But Paul goes on: We are to stand firm “in one spirit.” This parallels “one mind” in the next part of the verse. Because both terms are used it probably denotes the entirety of the inner person. This is a large command! We are to be united with our brothers and sisters—primarily those in our local church, but more broadly any genuine believer we know—in the entirety of the inner man. This carries the idea that our whole spirit must be entirely turned towards the Lord (I allude to a frequent exhortation of Mark Minnick’s), for that is the only way diverse people, with different levels of maturity and different baggage and temptations and blind spots can be unified in a common goal. Of course, this does not mean utter and complete agreement—as any serious theological debate would show, equally consecrated believers can understand the Bible in very different ways! We will never agree on everything in this life. But Paul here is emphasizing the enablement of unified steadfastness. As the world continues to degenerate as the Lord’s return approaches (barring some work of genuine revival, of course), the fact that all believers need each other will be more greatly underscored. We cannot stand against the wiles of a seductive age on our own. We cannot emerge from the coming dark ages, should the Lord tarry, with the gospel and the whole counsel of God intact for a new generation of people deceived and failed by a horrendous culture without relying on each other. We will not see our blind spots in our sanctification and the presentation of the truth to the world without each other.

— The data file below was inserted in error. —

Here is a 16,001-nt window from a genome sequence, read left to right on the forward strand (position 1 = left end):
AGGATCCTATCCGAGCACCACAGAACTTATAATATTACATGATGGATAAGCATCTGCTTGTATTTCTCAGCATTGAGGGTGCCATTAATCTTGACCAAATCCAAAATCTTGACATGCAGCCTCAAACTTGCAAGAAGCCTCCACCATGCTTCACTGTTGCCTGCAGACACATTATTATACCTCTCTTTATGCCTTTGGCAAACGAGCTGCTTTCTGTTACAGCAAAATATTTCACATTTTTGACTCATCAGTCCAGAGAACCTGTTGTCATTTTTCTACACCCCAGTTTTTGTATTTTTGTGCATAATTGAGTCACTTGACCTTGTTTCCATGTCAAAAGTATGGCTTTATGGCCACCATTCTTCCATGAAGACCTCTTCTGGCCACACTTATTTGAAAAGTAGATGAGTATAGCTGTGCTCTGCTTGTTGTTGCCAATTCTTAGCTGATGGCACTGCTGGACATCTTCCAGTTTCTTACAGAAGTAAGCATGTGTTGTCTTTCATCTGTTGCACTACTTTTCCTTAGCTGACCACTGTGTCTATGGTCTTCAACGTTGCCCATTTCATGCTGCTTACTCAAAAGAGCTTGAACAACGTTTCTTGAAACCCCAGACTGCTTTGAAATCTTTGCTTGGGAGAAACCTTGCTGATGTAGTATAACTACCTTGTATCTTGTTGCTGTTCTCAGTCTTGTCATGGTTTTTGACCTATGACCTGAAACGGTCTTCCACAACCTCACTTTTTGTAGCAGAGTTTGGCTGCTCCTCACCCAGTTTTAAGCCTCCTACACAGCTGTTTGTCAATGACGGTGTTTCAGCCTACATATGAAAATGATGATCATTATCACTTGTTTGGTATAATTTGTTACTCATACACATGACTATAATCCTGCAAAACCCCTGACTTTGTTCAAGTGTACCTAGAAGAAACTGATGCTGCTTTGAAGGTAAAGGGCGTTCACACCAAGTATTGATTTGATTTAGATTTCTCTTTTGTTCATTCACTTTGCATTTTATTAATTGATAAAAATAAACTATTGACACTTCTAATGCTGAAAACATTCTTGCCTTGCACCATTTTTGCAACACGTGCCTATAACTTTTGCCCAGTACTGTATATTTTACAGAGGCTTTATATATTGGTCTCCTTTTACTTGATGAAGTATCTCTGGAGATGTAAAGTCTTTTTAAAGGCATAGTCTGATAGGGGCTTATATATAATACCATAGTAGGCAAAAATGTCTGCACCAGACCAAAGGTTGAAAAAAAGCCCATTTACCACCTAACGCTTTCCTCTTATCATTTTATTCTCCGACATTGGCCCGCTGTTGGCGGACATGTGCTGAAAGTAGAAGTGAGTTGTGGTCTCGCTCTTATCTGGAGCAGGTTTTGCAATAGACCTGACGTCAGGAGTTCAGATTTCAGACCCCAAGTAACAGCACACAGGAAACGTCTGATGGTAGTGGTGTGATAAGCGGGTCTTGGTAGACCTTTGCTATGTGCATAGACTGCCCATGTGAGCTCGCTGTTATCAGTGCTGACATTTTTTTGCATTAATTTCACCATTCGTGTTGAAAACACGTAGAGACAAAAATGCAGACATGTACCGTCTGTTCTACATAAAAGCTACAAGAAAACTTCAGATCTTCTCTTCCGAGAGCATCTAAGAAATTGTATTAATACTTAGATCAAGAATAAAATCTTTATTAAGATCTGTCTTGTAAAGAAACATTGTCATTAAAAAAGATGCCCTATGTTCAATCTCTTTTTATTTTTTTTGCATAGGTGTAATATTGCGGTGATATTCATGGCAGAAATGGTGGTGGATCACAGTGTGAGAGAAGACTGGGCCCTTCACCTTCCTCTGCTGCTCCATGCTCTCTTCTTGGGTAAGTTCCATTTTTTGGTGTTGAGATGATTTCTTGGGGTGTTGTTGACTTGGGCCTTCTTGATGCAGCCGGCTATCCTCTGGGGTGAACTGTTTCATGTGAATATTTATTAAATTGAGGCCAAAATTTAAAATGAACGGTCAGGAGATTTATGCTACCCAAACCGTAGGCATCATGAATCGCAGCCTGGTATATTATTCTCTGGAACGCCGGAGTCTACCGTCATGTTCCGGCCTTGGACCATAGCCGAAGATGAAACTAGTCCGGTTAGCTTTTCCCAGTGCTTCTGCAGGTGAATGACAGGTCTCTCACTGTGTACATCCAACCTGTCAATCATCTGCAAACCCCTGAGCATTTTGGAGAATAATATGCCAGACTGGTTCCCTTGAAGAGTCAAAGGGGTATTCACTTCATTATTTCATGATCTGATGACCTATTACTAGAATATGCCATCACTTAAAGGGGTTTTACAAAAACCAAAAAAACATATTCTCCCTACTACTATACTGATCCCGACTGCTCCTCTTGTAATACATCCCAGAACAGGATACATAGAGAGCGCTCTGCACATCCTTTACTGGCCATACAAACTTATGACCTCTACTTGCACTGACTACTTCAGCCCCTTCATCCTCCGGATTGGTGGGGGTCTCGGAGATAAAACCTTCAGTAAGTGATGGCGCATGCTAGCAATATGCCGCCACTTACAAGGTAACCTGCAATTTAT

C. Mark Two: Striving Together (vv. 27c-28)
Besides standing, believers are commanded to strive. The idea is “wrestling with.” We do not wrestle against fellow believers, but together with them against opposition in order to advance “the faith of the gospel.” What is that? Space does not permit a full exposition. But I believe it to be parallel to “living as a citizen” in verse 27. “The faith” in Scripture is not merely the facts of the gospel, but the entirety of the system of faith—everything God has revealed and wants us to believer, love, and do. “Citizenship” in 3:20 is from the same root as “conduct yourselves” in 1:27. The KJV translates it “conversation,” meaning manner or way of life. The NASB understands it as the citizenship itself. Both ideas are likely included. Our citizenship presses upon us in a certain way to believe and live differently than the world around us—moreover, we are to embrace, love, and fight for all that God has revealed. We are not to advance a truncated message, as if the gospel is all that matters and eschatology, cessationism, complementarianism, and all the rest are optional for the sake of “unity.” Nor are we to act as if behavior, deportment, and our relationship to the culture are optional or legalistic. The whole that God has revealed is “the faith of the gospel,” and God’s people are to advance the whole thing.